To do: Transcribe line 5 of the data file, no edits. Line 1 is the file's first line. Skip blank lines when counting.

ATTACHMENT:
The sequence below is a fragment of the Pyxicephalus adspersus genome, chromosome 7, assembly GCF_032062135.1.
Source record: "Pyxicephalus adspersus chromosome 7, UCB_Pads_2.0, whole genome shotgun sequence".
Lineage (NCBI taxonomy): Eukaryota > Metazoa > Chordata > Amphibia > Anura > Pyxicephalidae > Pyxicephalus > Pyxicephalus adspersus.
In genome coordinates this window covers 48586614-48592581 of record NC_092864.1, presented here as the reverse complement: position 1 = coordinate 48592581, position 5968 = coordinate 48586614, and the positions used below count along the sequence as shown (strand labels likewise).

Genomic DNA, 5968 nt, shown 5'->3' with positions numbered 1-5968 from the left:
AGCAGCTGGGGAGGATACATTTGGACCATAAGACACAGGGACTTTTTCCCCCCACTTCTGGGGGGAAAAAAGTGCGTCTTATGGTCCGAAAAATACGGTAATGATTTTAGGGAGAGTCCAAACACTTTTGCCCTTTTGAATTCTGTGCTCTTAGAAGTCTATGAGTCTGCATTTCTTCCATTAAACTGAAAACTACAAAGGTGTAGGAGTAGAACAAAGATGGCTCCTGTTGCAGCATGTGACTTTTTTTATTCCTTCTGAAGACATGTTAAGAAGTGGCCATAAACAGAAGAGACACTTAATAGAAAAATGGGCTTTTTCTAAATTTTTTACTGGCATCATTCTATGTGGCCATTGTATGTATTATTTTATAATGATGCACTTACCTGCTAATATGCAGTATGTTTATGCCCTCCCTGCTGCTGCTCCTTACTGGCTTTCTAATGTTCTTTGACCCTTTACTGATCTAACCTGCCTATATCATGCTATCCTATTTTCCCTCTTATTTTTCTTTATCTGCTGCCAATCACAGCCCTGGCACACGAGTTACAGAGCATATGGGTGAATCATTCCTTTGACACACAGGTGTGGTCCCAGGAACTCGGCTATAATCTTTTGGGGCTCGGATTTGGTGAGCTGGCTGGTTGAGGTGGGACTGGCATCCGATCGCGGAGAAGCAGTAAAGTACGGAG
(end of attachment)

Genomic DNA, 5968 nt, shown 5'->3' with positions numbered 1-5968 from the left: